It is Classic Andy Month on The  Phoenix Remix and we are not just giving you group interviews we are also giving you a proper introduction to each member of the troupe! Today we talk to member Julie Flower to find out all about her world of improv.

Julie FlowerHello Julie how long have you been improvising?
Just over four four years.

How did you get into improv?
I went along to a Keith Johnstone workshop with a colleague, not really knowing anything about improv and, after the initial surprise, never really looked back.  That led to a Spontaneity Shop course and then to the Hoopla performance course where I met most of the members of Classic Andy. It’s been a continuous cycle of learning and joy ever since!

What is your favourite style of improv and why?

I’m a fan of naturalistic, connected improv with very inventive and joyful support from others, as objects, sound effects, you name it.  Making discoveries and finding the joy, and often the game, is always a delight. Having said that, I’ve just come back from performing a lot of very fast-paced fairly premise-based improv with The Cutting Room in Edinburgh, which I very much enjoyed; my brain had quite a workout!

Who are your top 5 favourite improvisers and why?

Oh, to choose is way too hard.  Sometimes it depends what mood I’m in.  Here are a few favourites but this is in no way an exhaustive list:

+ Jill Bernard for being an awe-inspiring solo improviser and one of the most positive, insightful and self-effacing teachers I have ever met

+ Katie Schutte for her versatility and commitment to trying new things, as well as her continual promotion of the art of teaching and learning improv

+ Jason Shotts and Coleen Doyle for creating extraordinarily watchable and wonderful twoprov and being excellent teachers

+ Fena Ortalli for a quiet, understated and technically brilliant style and for being the kind of teacher who brings out the best in you almost without you realising it

What is your favourite warm up game?

Currently it’s ‘I’m thinking of a word that rhymes with…’  For instance, you’re thinking of land so you say ‘I’m thinking of a word that rhymes with band’ and then everyone has to give clues to their suggestion, which you then have to guess.  Such as ‘is it something that the desert is made of?’ and the reply is, ‘no, it’s not sand!’ Hours of fun and it makes everyone work their brains.

Favourite short form game?
I’m fond of pillars as it’s great to have to justify a strange non-sequitir.  I played it in performance in Folkestone with Sarah Davies and Jason Delplanque and children gave us the suggestions; it was lots of fun.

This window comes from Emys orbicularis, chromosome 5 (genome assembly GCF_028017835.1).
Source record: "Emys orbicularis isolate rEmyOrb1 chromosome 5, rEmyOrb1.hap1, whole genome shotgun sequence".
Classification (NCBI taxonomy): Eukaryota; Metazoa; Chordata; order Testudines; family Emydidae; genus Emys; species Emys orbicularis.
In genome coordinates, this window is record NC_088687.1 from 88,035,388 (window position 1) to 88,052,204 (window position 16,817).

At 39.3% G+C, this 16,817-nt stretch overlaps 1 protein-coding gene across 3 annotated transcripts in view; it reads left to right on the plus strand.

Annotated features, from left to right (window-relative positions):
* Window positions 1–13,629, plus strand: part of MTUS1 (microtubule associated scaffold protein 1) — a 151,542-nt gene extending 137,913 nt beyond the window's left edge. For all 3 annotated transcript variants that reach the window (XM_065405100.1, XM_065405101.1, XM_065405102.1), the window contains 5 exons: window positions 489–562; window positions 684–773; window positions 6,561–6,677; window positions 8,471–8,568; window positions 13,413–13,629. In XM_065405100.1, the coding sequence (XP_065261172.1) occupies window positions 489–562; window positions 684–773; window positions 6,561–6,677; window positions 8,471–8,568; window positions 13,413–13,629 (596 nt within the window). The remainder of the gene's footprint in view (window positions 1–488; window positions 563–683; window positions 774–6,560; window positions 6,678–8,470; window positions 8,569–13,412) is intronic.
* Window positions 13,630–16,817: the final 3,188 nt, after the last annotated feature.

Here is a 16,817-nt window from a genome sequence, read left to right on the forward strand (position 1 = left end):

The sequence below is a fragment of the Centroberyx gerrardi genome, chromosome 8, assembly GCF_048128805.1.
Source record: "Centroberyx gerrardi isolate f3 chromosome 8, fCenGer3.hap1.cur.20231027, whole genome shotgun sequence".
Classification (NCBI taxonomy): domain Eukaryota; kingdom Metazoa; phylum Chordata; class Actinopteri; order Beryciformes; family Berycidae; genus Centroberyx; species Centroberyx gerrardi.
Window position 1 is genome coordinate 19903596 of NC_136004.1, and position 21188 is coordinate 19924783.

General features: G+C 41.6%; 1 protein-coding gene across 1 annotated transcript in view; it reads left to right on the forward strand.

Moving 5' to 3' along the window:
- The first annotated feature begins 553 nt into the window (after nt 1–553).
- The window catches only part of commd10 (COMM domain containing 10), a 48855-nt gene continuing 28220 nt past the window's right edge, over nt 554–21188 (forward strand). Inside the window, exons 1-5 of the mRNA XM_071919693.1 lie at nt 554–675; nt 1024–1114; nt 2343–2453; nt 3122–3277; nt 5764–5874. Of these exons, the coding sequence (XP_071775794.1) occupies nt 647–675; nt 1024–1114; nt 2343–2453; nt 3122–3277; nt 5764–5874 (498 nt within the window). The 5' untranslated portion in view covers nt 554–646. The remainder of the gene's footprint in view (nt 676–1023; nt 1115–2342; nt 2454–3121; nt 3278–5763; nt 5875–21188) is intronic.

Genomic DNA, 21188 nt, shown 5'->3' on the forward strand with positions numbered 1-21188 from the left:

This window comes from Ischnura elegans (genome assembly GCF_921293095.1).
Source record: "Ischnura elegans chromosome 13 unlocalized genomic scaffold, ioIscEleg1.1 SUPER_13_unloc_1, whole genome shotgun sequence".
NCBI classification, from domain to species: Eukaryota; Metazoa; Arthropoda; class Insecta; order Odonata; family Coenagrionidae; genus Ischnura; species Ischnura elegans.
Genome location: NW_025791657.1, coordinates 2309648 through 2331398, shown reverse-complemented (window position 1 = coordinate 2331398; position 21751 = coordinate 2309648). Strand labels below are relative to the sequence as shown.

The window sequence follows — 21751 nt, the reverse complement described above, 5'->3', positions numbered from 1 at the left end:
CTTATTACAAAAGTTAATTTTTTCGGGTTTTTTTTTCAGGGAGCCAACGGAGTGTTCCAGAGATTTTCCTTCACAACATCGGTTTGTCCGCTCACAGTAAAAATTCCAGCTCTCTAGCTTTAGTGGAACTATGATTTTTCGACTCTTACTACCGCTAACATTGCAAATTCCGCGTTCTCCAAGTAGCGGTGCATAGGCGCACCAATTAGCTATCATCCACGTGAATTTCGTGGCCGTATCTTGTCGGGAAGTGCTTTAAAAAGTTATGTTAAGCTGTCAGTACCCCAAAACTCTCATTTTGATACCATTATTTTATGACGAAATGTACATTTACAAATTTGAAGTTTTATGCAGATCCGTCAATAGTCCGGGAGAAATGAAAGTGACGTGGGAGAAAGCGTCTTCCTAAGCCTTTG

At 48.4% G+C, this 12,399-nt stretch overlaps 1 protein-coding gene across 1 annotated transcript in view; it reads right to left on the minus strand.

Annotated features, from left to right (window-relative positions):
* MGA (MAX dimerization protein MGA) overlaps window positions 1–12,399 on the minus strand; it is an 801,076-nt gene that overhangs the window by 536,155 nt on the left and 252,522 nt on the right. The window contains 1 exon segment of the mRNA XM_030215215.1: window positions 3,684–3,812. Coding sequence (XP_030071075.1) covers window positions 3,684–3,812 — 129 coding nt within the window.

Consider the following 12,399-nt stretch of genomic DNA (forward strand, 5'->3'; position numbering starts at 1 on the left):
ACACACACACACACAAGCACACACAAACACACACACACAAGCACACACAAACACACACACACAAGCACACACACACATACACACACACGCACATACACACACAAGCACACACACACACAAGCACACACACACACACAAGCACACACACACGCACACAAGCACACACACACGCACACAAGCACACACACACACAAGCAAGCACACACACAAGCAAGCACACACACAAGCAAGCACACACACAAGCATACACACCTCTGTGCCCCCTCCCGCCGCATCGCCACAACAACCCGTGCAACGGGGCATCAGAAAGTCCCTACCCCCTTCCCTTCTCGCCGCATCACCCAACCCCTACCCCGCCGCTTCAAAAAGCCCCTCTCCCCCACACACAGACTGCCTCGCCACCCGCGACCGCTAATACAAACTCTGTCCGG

What are the three top tips anyone has ever taught you in improv?

Let yourself be changed by what the other person has just said to you.  I’ve heard that directly from Charna Halpern and, of course, others raised in the iO tradition and I think it is truly the basis of great improv.  It’s actually about genuinely listening and being open to new ideas; a useful philosophy for life more generally.

Find your boat (my thing, our thing and why). An insight from Jason Shotts that was really about establishing ‘our thing’ between two characters in a scene.  We each have ‘my thing’ but what is ‘our thing’ or ‘our boat’ and how can we use that to help us in our scenework?

Always look for opportunities to support. This is a lesson that I’ve learned from The Maydays, both individually and collectively.  I love the way in which they paint (and decorate!) scenes and support each other; a joy to be taught by and a joy to watch.  

In no more than 5 words, what advice would you give them?

Being human is infinitely watchable…and…make other people look good

What are some of your favourite new acts you have come across this year and why?

I have enjoyed a bit of international festival action this year so some of the acts I’ve really enjoyed have been Easylaughs in Amsterdam, The Tinderellas in Edinburgh and Seven Women of Different Ages from Poland.  In terms of actual new acts, I’m keen to see Improbotics develop their AI concept further; it’s intriguing and exciting.

How would you describe your personal sort of improv?

Naturalistic and grounded with a playful and inventive side.  I love finding the joy in relatively ordinary human situations.  And the greatest compliment is to be an improviser who ensures others feel safe and supported; that’s what I seek to achieve.  

Describe each Classic Andy member in one word

James I: playful

James H: reflective

Emma: joyful

Jen: comical

Jennifer: characterful

Britt: physical